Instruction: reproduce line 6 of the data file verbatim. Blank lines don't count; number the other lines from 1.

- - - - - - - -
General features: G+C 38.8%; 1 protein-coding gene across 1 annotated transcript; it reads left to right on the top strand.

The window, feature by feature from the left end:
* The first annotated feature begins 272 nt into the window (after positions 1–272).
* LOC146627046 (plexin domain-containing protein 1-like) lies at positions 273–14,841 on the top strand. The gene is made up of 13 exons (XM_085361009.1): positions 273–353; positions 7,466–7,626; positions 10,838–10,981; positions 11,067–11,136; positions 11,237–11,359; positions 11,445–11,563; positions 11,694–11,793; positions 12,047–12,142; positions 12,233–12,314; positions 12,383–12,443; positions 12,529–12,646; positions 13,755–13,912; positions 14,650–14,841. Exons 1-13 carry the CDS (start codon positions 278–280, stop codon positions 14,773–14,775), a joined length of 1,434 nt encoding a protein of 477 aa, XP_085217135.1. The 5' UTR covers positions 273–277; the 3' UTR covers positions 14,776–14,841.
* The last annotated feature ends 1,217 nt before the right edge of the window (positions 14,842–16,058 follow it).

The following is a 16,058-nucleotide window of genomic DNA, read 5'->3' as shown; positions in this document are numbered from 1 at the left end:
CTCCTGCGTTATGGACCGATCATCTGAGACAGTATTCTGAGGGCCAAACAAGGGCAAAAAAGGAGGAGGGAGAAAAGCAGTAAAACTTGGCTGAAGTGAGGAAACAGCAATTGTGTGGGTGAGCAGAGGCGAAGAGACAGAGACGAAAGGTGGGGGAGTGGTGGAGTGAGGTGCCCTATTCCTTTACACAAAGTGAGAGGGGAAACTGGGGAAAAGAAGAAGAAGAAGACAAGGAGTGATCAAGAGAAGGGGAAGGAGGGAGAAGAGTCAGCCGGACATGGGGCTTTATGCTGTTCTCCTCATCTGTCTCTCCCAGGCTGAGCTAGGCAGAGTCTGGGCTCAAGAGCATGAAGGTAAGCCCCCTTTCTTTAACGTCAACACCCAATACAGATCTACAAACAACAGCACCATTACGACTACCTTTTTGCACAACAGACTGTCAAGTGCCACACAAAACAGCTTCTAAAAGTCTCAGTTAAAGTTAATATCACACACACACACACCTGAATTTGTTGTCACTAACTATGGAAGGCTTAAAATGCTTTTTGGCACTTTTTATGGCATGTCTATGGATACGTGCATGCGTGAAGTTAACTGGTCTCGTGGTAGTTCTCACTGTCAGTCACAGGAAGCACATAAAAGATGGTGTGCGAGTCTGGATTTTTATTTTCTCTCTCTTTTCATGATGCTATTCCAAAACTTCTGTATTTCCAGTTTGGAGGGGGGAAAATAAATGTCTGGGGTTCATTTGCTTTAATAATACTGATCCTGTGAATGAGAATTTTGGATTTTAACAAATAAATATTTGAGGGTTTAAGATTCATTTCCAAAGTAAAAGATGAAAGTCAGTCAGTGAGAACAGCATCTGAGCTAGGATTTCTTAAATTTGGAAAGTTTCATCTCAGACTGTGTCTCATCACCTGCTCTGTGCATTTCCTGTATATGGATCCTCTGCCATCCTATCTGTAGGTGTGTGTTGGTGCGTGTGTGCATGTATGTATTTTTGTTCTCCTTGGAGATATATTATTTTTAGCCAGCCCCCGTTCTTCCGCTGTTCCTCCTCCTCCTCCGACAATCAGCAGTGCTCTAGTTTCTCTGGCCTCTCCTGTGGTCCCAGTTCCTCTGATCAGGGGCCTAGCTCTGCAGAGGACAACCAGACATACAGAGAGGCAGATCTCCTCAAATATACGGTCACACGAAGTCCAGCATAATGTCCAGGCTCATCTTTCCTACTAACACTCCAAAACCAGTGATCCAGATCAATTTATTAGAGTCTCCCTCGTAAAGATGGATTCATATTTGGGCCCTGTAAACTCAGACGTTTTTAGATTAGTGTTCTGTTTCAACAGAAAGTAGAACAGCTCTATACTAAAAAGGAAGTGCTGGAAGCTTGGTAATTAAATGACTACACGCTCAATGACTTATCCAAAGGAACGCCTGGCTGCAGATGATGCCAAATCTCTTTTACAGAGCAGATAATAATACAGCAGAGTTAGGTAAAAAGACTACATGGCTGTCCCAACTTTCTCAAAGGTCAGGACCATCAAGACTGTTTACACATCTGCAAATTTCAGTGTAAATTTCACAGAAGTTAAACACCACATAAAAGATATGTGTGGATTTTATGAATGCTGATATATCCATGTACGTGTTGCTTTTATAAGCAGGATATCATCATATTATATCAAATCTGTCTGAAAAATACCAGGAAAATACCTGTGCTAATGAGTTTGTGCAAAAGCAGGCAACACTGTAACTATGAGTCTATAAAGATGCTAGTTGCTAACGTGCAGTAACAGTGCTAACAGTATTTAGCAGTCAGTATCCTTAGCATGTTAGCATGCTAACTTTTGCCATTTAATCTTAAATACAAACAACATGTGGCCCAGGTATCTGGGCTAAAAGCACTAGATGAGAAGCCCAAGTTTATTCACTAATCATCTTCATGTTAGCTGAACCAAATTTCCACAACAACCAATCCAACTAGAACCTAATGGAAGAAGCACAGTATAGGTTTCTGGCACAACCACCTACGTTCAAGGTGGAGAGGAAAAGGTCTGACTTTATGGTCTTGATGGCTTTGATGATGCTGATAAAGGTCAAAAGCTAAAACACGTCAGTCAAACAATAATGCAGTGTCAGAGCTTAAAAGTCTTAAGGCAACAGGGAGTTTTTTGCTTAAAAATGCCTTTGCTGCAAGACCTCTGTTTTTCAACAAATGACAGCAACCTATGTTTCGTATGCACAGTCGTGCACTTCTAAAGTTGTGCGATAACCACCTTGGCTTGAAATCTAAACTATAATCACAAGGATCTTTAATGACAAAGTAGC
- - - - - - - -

The following is a 16,058-nucleotide window of genomic DNA, read 5'->3' as shown; positions in this document are numbered from 1 at the left end: